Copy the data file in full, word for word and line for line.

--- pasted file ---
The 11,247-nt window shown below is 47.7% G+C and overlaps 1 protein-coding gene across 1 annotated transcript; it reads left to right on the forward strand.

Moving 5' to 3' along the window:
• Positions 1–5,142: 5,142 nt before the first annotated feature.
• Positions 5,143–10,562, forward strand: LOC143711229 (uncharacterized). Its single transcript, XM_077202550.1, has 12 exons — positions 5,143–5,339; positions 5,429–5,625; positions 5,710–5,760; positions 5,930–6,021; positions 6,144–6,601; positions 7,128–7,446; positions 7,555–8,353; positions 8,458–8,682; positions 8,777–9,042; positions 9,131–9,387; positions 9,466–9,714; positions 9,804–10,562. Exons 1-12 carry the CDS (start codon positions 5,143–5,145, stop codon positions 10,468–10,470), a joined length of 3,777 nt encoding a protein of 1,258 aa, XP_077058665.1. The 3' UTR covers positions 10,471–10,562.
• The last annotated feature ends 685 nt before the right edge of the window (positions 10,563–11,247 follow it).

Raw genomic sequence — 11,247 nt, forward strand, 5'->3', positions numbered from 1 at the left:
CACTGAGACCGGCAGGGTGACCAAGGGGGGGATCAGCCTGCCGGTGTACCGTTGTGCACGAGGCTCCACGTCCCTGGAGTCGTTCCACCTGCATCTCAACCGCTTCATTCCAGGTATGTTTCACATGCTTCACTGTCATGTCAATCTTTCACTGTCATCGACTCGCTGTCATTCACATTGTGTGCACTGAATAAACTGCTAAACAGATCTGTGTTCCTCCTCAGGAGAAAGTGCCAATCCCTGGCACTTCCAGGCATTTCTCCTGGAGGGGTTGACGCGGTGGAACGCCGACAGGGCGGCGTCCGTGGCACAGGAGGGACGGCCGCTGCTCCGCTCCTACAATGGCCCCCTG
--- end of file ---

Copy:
The 11,247-nt window shown below is 47.7% G+C and overlaps 1 protein-coding gene across 1 annotated transcript; it reads left to right on the forward strand.

Moving 5' to 3' along the window:
• Positions 1–5,142: 5,142 nt before the first annotated feature.
• Positions 5,143–10,562, forward strand: LOC143711229 (uncharacterized). Its single transcript, XM_077202550.1, has 12 exons — positions 5,143–5,339; positions 5,429–5,625; positions 5,710–5,760; positions 5,930–6,021; positions 6,144–6,601; positions 7,128–7,446; positions 7,555–8,353; positions 8,458–8,682; positions 8,777–9,042; positions 9,131–9,387; positions 9,466–9,714; positions 9,804–10,562. Exons 1-12 carry the CDS (start codon positions 5,143–5,145, stop codon positions 10,468–10,470), a joined length of 3,777 nt encoding a protein of 1,258 aa, XP_077058665.1. The 3' UTR covers positions 10,471–10,562.
• The last annotated feature ends 685 nt before the right edge of the window (positions 10,563–11,247 follow it).

Raw genomic sequence — 11,247 nt, forward strand, 5'->3', positions numbered from 1 at the left:
CACTGAGACCGGCAGGGTGACCAAGGGGGGGATCAGCCTGCCGGTGTACCGTTGTGCACGAGGCTCCACGTCCCTGGAGTCGTTCCACCTGCATCTCAACCGCTTCATTCCAGGTATGTTTCACATGCTTCACTGTCATGTCAATCTTTCACTGTCATCGACTCGCTGTCATTCACATTGTGTGCACTGAATAAACTGCTAAACAGATCTGTGTTCCTCCTCAGGAGAAAGTGCCAATCCCTGGCACTTCCAGGCATTTCTCCTGGAGGGGTTGACGCGGTGGAACGCCGACAGGGCGGCGTCCGTGGCACAGGAGGGACGGCCGCTGCTCCGCTCCTACAATGGCCCCCTG